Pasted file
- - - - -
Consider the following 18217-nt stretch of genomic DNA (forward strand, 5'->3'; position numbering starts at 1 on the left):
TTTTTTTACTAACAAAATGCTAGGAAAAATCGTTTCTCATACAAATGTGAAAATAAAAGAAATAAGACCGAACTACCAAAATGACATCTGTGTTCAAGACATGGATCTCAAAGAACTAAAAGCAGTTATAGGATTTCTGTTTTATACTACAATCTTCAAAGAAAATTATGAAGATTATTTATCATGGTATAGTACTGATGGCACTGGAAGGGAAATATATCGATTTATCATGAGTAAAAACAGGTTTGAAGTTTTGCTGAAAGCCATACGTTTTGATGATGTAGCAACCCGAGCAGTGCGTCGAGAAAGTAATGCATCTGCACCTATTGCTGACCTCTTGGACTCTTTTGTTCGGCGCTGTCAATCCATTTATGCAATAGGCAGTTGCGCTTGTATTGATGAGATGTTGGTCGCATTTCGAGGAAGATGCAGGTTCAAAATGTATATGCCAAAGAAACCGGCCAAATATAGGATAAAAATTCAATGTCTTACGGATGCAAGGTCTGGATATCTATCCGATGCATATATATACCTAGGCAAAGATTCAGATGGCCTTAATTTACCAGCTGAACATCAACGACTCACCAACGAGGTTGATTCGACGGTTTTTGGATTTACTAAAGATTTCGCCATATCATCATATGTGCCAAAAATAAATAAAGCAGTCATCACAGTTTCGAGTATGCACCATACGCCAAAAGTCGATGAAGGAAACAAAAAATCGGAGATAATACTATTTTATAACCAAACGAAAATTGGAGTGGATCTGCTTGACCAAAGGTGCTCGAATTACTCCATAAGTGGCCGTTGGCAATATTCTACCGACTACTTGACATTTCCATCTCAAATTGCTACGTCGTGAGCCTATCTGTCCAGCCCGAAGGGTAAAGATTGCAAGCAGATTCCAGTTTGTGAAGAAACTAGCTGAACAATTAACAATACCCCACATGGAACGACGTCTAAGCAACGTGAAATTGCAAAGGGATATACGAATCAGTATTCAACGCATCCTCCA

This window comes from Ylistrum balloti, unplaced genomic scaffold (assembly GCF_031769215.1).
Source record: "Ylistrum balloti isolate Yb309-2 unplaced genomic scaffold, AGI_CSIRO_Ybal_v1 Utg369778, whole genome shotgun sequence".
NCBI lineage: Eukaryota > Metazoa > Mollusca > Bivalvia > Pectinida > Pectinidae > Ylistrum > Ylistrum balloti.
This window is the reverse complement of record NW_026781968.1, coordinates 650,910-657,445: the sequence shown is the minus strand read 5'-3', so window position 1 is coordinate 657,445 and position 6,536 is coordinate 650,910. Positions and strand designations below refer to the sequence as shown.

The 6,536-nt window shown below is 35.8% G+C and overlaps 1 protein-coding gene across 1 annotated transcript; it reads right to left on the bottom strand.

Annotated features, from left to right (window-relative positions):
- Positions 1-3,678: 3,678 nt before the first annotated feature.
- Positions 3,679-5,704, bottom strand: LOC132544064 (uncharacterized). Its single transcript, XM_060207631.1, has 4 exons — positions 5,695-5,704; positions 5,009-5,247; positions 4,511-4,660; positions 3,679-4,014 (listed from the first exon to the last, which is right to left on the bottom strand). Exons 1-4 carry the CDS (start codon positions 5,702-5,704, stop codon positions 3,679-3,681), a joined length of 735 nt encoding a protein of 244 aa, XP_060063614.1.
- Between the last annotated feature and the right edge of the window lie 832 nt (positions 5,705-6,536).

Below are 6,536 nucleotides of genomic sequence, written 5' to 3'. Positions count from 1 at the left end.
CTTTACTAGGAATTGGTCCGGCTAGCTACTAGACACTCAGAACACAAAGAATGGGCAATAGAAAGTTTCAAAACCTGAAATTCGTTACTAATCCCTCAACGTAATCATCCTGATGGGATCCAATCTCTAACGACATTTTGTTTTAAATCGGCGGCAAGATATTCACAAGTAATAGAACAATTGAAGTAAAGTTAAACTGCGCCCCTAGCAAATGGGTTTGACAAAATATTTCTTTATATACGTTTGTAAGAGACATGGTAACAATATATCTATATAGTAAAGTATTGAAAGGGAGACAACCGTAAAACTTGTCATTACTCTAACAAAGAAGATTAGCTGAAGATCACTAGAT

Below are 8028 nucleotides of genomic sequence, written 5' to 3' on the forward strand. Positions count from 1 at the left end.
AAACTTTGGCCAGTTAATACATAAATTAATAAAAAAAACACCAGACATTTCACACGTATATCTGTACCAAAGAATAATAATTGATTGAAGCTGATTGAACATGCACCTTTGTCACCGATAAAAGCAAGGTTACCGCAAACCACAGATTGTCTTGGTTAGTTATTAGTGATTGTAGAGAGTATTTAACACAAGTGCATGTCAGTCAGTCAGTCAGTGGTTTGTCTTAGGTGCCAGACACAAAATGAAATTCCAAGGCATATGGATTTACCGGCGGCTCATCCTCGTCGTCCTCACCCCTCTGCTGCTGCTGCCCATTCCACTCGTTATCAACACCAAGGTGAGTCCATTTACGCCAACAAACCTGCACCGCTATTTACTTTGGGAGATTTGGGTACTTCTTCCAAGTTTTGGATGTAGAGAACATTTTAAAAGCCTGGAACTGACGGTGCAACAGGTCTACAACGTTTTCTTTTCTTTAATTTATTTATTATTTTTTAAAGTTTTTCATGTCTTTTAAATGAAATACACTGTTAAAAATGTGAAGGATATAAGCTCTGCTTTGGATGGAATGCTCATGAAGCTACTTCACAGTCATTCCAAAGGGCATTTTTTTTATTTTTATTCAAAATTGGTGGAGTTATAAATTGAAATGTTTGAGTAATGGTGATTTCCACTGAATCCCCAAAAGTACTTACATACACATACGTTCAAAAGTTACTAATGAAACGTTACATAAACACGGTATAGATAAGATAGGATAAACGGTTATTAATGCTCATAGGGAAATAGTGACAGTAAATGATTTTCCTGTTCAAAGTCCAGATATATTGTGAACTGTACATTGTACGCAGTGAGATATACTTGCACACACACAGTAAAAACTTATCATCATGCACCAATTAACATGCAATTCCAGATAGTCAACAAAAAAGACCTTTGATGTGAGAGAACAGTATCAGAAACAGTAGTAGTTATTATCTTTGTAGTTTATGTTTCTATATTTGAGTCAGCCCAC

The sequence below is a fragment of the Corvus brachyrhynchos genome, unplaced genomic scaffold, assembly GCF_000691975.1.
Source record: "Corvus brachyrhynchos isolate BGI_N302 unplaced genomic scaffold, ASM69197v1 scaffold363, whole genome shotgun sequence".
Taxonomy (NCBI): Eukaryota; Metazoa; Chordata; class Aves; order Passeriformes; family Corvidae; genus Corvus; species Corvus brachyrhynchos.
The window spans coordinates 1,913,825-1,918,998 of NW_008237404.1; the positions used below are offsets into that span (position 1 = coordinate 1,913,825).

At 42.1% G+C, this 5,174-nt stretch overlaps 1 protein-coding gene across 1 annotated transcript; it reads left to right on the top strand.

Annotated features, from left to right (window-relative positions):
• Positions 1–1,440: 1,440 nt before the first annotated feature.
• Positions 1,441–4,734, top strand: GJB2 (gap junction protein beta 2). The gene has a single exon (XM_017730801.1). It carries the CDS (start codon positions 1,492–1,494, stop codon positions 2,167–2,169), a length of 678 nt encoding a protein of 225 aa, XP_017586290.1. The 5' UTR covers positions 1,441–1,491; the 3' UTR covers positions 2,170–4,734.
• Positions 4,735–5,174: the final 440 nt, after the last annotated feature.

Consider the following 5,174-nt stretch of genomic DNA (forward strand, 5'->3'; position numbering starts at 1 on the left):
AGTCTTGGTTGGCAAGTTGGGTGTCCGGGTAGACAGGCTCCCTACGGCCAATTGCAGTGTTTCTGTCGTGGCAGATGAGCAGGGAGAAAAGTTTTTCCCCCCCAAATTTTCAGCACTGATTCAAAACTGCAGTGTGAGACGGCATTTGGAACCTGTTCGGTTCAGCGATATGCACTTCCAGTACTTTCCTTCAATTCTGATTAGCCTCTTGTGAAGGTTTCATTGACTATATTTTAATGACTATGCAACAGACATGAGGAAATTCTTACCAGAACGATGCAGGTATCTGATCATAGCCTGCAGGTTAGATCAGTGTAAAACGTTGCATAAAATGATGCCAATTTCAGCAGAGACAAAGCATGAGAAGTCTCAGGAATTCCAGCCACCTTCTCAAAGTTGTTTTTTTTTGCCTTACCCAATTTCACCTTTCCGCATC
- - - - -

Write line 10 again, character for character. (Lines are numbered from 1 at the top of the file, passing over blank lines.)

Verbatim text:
- Positions 3,679-5,704, bottom strand: LOC132544064 (uncharacterized). Its single transcript, XM_060207631.1, has 4 exons — positions 5,695-5,704; positions 5,009-5,247; positions 4,511-4,660; positions 3,679-4,014 (listed from the first exon to the last, which is right to left on the bottom strand). Exons 1-4 carry the CDS (start codon positions 5,702-5,704, stop codon positions 3,679-3,681), a joined length of 735 nt encoding a protein of 244 aa, XP_060063614.1.